"Once in while we'll have a horse fall in the paddock, we'll scratch the horse, and the trainer and owners are disappointed
because the horse looks fine walking back to his barn. We'll get a call later thanking us for scratching the horse because
they've actually fractured their ribs or withers. There are many things to take into consideration, and experience helps our
immediate response. Horses can be unpredictable, and that's one of the reasons why there needs to be a vet present everywhere
the horses are."
Gearing up for the bell
Kunz observes the racers in the paddock as they are walked and saddled and then follows them out to the racetrack. There is
a veterinarian at the starting gate, finish and in a chase vehicle, manned by Kunz, or one of her staff, Drs. Jennifer Durenberger,
Anthony Verderosa, Barbara Greene or Jamie Motler. They observe the horses in the post parade to ensure they warm up properly
and as they load into the starting gate. The veterinarian at the "wire" watches for each horse to gallop out after the race
and canter back sound. A veterinarian is driven in the chase car to monitor and respond to any incident or injury that occurs
during the race.
Kunz will be assisted by an EMS group with human ambulance in case of jockey injury. Kunz is driven to the starting gate to
observe the horses as they approach and enter the gate, and as the race begins, the chase car follows behind the horses to
the finish line to monitor the horses for soundness after the race.
But her day doesn't slow at he finish line; she observes the horses as they canter back to the finish line after the race.
She observes them as they are unsaddled and walked back to the barns.
As a precaution at the ready, there are three Kimzey Horse Ambulances stationed around the racetrack. They are equipped with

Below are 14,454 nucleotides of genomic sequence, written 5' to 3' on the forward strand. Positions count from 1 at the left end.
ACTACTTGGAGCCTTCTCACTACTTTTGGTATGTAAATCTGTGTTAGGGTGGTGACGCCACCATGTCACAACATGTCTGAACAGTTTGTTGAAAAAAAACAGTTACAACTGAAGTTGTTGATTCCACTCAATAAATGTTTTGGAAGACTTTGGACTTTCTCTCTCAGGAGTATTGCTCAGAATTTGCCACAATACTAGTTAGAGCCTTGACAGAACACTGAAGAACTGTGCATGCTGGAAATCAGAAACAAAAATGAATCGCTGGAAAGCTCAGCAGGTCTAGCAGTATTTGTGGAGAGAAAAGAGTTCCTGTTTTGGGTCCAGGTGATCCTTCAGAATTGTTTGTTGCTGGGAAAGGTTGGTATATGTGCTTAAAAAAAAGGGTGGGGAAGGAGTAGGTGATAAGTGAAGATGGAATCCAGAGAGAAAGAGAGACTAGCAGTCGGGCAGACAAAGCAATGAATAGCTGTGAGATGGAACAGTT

medical equipment, including compression boots and splints, pharmaceuticals, oxygen, alcohol and ice water, and "ArcticHorse"
blankets. These blankets, created from material originally designed for human burn victims, are placed on horses to avoid
heat exhaustion. The ambulances are hydraulic, powered electrically, and can maneuver over any surface. There is no rear axle,
so the floor can be lowered to facilitate the loading of an injured horse. There are skylights that make the interior brighter
and less threatening to the horse, and a movable partition restricts the horse while the ambulance is in motion. The NYRA
owns five horse ambulances, which are distributed among its three racetracks, Belmont Park, Aqueduct Racetrack and Saratoga.
For Belmont Stakes day, one from Aqueduct was borrowed to make three available.
"It is very, very rare, that we need two ambulances in a single race, but the precaution is taken just in case," she says.
Luckily, the Belmont Stakes ended without incident, though it likely had little to do with luck and much to do with the care
and expertise exhibited by Kunz and her veterinary staff. Lost in the Fog, the nation's leading sprinter, won his seventh-consecutive
race in the $200,000 Riva Ridge, a Grade II for 3-year olds at seven furlongs.
Afleet Alex romped by seven lengths to win the $1-million Belmont Stakes to the joy and enthusiasm of 62,274 cheering fans.
He passed the entire field at the quarter pole, running the final quarter mile in a record 24.5, not done since 1969 by Arts
and Letters. Was it the patience of his jockey, Jeremy Rose, the 411/42 miles he jogged and galloped the Monday before, the
heart of a champion racehorse or a lift from Alexandra Scott, the little girl that seemed to have buoyed horse, jockey and
trainer? Maybe all of the above, but for Dr. Kunz and her staff, it was just another day at the races.
Dr. Kane earned his doctorate in equine nutrition and physiology from the University of Kentucky in 1978. He works within
the animal-feed industry with a specialty in horses.